“Forgiveness hasn’t even entered our thoughts. We can’t take time to focus on the killer. We have to help ourselves and our other children grieve and try to keep on with our lives.”

    I need to take care of my children and myself first – and then, hopefully come to the place that I WANT to see the truth about the other, beyond the acts

    • Thanks, Leelah. I know we disagree on the extent we need to carry it beyond relieving ourselves of anger and vengeful thoughts. You have the generosity to go even further to grasping the truth about the other. I like/love that about you.

  3. “Forgiveness” based on a religious conviction is not true forgiveness. One can’t mandate such a stance. Feeling too overwhelmed with grieving over an unspeakable loss is not really the time one might consider forgiveness. Many other emotions have to be experienced before that word can mean anything, never mind the act of forgiveness itself.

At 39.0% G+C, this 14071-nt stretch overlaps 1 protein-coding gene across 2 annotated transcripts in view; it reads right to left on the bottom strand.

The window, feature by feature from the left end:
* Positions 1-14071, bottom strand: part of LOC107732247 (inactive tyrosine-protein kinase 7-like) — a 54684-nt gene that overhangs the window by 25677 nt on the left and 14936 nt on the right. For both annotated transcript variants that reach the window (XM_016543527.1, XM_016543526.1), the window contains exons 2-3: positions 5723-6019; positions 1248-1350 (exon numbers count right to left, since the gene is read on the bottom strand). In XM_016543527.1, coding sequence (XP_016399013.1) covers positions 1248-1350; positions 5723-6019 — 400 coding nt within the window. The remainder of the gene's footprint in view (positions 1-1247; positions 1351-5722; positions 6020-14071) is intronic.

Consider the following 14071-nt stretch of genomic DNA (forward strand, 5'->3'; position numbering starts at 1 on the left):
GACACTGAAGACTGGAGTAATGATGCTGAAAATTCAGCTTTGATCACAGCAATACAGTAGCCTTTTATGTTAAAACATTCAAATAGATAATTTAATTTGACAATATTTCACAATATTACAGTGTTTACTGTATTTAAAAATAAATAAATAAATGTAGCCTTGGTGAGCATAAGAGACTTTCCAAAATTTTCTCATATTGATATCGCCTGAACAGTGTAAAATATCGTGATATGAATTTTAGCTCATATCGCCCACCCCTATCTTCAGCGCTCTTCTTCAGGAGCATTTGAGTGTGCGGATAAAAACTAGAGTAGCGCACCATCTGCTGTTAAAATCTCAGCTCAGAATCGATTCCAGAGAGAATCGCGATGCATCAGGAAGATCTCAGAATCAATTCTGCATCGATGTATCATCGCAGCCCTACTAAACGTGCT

4. I was abused as a child. I have moved on and do not hate him but I will never forgive him. I am at peace. I think if I hated him I’d not be able to move on, I don’t think I need to forgive him (and I never will).

    • That was a lot to deal with. I’m glad you are at peace with it. Actually,by my definition you have forgiven him.That is, you’ve accomplished the peace of mind that is the goal of forgiveness which is, after all, for the relief and health of the forgiver. It isn’t true that forgiveness means you have to say what he did was OK, or that you even have to tell him. If refusing to forgive is like locking oneself in a cell and handing the keys to the offender, then forgiving is taking the keys back and leaving the prison of anger and resentment. Out in the fresh air one walks free.

      Thanks so much for commenting, and for accomplishing what you have.